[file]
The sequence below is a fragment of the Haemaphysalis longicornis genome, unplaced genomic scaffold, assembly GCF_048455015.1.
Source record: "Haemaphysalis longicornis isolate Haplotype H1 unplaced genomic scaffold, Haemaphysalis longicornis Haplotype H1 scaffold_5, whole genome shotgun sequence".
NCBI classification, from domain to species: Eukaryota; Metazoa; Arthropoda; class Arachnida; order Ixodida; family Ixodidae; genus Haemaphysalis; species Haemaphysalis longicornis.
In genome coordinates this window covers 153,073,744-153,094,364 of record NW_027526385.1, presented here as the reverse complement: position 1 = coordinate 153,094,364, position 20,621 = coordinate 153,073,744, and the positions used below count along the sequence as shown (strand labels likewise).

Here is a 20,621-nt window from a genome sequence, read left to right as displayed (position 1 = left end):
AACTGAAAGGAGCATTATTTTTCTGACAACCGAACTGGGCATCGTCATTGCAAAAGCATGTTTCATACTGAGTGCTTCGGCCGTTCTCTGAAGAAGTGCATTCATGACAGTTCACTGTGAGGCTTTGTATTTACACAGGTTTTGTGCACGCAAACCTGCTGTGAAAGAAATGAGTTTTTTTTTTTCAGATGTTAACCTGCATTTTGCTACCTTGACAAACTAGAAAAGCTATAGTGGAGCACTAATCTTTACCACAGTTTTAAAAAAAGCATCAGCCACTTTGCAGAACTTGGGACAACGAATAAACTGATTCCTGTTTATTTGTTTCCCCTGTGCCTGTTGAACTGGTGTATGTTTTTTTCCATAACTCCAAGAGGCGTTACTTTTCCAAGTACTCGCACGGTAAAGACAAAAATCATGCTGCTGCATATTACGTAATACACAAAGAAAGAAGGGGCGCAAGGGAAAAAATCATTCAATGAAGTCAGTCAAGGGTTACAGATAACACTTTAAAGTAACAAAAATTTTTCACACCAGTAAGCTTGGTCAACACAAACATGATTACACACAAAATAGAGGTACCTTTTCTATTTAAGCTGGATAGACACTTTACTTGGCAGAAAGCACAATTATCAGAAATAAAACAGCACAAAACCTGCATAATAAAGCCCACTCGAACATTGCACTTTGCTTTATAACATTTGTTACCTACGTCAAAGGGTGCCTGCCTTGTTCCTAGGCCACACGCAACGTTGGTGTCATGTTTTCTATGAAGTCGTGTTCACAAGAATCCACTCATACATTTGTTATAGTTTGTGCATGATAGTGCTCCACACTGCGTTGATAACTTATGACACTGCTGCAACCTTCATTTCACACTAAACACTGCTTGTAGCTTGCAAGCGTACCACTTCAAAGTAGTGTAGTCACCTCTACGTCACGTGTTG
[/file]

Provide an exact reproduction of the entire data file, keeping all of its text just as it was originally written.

The sequence below is a fragment of the Haemaphysalis longicornis genome, unplaced genomic scaffold, assembly GCF_048455015.1.
Source record: "Haemaphysalis longicornis isolate Haplotype H1 unplaced genomic scaffold, Haemaphysalis longicornis Haplotype H1 scaffold_5, whole genome shotgun sequence".
NCBI classification, from domain to species: Eukaryota; Metazoa; Arthropoda; class Arachnida; order Ixodida; family Ixodidae; genus Haemaphysalis; species Haemaphysalis longicornis.
In genome coordinates this window covers 153,073,744-153,094,364 of record NW_027526385.1, presented here as the reverse complement: position 1 = coordinate 153,094,364, position 20,621 = coordinate 153,073,744, and the positions used below count along the sequence as shown (strand labels likewise).

Here is a 20,621-nt window from a genome sequence, read left to right as displayed (position 1 = left end):
AACTGAAAGGAGCATTATTTTTCTGACAACCGAACTGGGCATCGTCATTGCAAAAGCATGTTTCATACTGAGTGCTTCGGCCGTTCTCTGAAGAAGTGCATTCATGACAGTTCACTGTGAGGCTTTGTATTTACACAGGTTTTGTGCACGCAAACCTGCTGTGAAAGAAATGAGTTTTTTTTTTTCAGATGTTAACCTGCATTTTGCTACCTTGACAAACTAGAAAAGCTATAGTGGAGCACTAATCTTTACCACAGTTTTAAAAAAAGCATCAGCCACTTTGCAGAACTTGGGACAACGAATAAACTGATTCCTGTTTATTTGTTTCCCCTGTGCCTGTTGAACTGGTGTATGTTTTTTTCCATAACTCCAAGAGGCGTTACTTTTCCAAGTACTCGCACGGTAAAGACAAAAATCATGCTGCTGCATATTACGTAATACACAAAGAAAGAAGGGGCGCAAGGGAAAAAATCATTCAATGAAGTCAGTCAAGGGTTACAGATAACACTTTAAAGTAACAAAAATTTTTCACACCAGTAAGCTTGGTCAACACAAACATGATTACACACAAAATAGAGGTACCTTTTCTATTTAAGCTGGATAGACACTTTACTTGGCAGAAAGCACAATTATCAGAAATAAAACAGCACAAAACCTGCATAATAAAGCCCACTCGAACATTGCACTTTGCTTTATAACATTTGTTACCTACGTCAAAGGGTGCCTGCCTTGTTCCTAGGCCACACGCAACGTTGGTGTCATGTTTTCTATGAAGTCGTGTTCACAAGAATCCACTCATACATTTGTTATAGTTTGTGCATGATAGTGCTCCACACTGCGTTGATAACTTATGACACTGCTGCAACCTTCATTTCACACTAAACACTGCTTGTAGCTTGCAAGCGTACCACTTCAAAGTAGTGTAGTCACCTCTACGTCACGTGTTG